A deserted city, by Jocep Picon
As our eyes adjusted to the light and the full panorama of the scene before us came into focus, I was thunderstruck again, this time it was shock.
“My god” I exclaimed, “Our city is in ruins. It’s as if a nuclear bomb had fallen. Is the whole world this way?”
Rich was speechless, staring in amazement. The view from my window at the other end of our single story building was of a narrow street, carless and treeless and a little overgrown. I only had sight of the facades of a few small businesses right across the way. That window gave me no clue as to this holocaust. And I never thought to open that window and experience the exhilaration of fresh air. I had been living in a cocoon, just like everyone else.
Almost to get away from this picture and the thought of this sight, I pulled Rick by the arm and said, “Let’s go to the other side of the building, to the small street with shops and try to hunt up some food”. He instantly agreed.
Our legs were weak but we hurried there, our tiny spears in hand. When we arrived we felt much better. The street was perfectly quiet, the two and three story buildings intact. There were bushes and grass growing through the cracks in the pavement but few abandoned cars along the sides. Some of the storefront windows were smashed in. The street signs still remained.
It was East fourteenth street in Oakland and I could tell by some of the storefronts that it was once a Spanish district, and a thriving little commercial neighborhood. I spotted the hardware store across from my window but we didn’t bother with that for now. There was a diner two doors up and that’s where we headed. The door was unlocked and the place was deserted and in order, like any diner one might find closed for a holiday.
We made our way to the kitchen and then the pantry, where there were jars of pickled items and stacks of various cans. Some had been disturbed and knocked over, with broken glass on the floor. But I assumed animals might have done this. I wanted to get back to the women as we’d been gone for over a half-hour so I grabbed four cans of refried beans. They can’t go bad. I didn’t trust the pickles and jalapenos in jars. We found a sack and threw in a can opener and plates and cups and cutlery and headed out. But just as I was exiting I noticed a bag of coffee by the door. We left but a new mission was sprouting in my head.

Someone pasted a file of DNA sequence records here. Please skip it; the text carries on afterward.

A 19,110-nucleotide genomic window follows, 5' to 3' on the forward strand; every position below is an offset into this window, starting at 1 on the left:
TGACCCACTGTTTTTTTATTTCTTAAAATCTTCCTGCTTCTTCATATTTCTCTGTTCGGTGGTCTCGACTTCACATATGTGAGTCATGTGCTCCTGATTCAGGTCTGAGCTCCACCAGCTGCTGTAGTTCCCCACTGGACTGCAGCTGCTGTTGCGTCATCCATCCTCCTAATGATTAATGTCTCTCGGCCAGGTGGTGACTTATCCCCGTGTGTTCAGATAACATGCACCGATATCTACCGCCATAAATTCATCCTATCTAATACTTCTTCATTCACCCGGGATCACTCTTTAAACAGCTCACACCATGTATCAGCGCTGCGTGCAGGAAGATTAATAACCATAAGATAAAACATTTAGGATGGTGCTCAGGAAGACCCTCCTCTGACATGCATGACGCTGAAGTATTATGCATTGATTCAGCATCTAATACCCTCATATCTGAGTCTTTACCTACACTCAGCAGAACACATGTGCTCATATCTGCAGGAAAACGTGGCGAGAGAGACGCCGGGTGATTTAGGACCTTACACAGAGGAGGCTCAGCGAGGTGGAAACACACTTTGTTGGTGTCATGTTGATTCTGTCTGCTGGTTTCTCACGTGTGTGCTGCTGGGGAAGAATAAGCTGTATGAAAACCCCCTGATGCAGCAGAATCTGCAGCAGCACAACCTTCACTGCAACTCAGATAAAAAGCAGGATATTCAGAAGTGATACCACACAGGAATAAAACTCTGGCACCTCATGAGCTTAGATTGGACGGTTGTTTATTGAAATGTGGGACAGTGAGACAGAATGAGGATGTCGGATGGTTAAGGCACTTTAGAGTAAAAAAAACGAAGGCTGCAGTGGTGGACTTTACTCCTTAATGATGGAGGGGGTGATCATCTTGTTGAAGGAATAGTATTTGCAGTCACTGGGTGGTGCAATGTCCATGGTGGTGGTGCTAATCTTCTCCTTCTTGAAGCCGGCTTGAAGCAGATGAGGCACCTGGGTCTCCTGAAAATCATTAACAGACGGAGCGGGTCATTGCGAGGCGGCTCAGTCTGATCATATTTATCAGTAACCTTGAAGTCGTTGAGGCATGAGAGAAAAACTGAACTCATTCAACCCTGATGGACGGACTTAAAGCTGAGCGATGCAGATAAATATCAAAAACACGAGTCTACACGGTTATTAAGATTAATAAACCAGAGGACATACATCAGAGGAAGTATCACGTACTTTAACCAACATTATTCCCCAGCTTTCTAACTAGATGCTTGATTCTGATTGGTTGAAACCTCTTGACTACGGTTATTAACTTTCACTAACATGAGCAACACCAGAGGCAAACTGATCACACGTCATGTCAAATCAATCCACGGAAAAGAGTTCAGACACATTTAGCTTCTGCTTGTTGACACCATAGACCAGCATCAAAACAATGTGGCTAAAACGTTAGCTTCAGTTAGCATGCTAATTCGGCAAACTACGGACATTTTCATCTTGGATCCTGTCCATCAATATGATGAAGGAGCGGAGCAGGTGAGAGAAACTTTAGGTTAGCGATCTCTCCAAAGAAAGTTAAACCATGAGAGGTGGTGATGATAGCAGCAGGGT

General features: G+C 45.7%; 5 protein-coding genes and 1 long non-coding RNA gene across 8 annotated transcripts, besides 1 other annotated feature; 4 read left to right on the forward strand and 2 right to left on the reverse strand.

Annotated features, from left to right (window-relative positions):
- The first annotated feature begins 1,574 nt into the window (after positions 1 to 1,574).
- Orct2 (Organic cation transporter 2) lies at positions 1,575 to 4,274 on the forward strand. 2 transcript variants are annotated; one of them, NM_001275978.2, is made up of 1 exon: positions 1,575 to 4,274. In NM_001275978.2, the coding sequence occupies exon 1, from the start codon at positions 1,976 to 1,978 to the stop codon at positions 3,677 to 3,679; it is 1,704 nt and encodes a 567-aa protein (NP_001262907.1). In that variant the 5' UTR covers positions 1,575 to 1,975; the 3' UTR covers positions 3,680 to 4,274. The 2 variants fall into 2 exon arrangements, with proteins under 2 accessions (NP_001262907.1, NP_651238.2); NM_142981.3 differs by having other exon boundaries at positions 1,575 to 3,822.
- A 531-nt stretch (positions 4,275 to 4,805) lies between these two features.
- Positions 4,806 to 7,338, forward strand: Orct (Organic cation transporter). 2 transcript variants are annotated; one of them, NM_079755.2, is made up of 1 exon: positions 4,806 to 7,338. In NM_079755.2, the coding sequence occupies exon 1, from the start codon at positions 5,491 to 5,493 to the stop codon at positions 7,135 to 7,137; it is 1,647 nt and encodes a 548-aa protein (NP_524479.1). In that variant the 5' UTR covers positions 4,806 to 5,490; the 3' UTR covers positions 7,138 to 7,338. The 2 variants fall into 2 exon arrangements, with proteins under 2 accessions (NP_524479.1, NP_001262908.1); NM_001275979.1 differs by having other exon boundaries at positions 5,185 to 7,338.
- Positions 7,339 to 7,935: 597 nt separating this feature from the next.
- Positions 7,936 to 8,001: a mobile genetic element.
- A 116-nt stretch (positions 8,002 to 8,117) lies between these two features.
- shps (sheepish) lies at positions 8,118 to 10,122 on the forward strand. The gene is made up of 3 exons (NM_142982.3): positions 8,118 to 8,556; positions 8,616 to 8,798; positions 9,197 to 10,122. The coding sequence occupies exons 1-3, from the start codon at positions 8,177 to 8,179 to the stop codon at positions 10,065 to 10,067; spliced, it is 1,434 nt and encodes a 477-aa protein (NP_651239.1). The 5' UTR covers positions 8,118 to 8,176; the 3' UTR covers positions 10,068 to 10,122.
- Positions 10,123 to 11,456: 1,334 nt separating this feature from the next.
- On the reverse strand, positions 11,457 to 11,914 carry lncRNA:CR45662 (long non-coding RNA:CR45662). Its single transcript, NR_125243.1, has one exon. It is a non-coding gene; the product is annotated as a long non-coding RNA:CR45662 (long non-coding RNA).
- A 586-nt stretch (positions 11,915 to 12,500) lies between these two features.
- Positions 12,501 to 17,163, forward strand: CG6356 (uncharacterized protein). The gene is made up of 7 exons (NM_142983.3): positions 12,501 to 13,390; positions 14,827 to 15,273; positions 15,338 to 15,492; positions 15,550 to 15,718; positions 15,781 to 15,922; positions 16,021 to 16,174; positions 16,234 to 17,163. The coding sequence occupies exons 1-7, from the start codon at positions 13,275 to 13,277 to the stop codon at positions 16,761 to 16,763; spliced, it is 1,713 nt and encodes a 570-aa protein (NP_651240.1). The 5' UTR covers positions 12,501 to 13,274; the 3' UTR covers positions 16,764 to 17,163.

When we burst in the door to my unit, the women tittered.
“You too look like cave men returning from the hunt. Did you kill any bison?” Tina snickered.
“This is a Mexican neighborhood”, Rich replied, “and were all having cold, refried beans for breakfast. Any complaints?”
“No I’m starving”, Mary broke in. “What was it like out there?”
“Different”, was all I could think of to reply. “We’ll show you two lovebirds later”.
As Rich began opening a can I laid out the plates and forks placing a large dollop on each one. It was an unusual meal. I hadn’t held a fork in many years. But all the old habits came back and I even enjoyed the meal. The beans filled my belly and for the first time in ages I had a real taste of something different.
In our dream states we enjoyed the most exquisite feasts of luxurious foods, pheasant, abalone, truffles, caviar. But it wasn’t the same, it was all in your mind and the taste didn’t linger in your mouth for ten minutes and the feeling in your gut wasn’t there. You were always off to another scene in seconds. Obviously there were flaws in this ‘second life’ which only our real existence revealed. It was a pixel world, flashing and limited. But nothing could perfectly mimic the millions of years of experience we went through in evolution, that touched and lighted up all the eighty six billion neurons and eighty five billion nonneural cells in our heads simultaneously. It was a cheap download, less than a gigabyte, engaging us on a single plane, not the thousands we felt when we were in a state of high emotion or which we engaged when we were creating art.
From the gusto with which our girlfriends and Rich spooned in their plates of food I knew they were feeling the same sensations as I was.
We were finished in minutes and I told the girls I had a great surprise in store. “We’ve had a change in plans and this is going to be the most bittersweet moment of your lives. Mary, Tina, follow us down the hallway. We’re going to step outside”.
I grabbed Mary’s hand and Rich and Tina were right behind. I flung the door open; we stepped out and I introduced them to the beaming sunlight. They had the same reaction as we did, a minute of blindness, then a feeling of pure ecstasy, like a plant in sunlight again after eons of darkness. Mary’s arms quivered and with eyes closed she raised her face to the skies. Her nostrils flared as she smelled the pure breeze. Tina did the same and turned to her mate and pulled his head to her lips and kissed him even before her eyes were able to open again. Then both of their eyes did open and they beheld the scene.
“This is it, my love, this is our life now, bittersweet”.
The shock and confusion was too great for Mary. She stood frozen while I hugged her tightly. But Tina took a step away from Rich, let go his hand and surveyed the desolation with peering eyes, turning her head slowly to assimilate the whole panoramic vista of the destruction. Then she turned to all of us and said: “We’re going to need a serious rethink of this predicament”.
last post ...
next post ...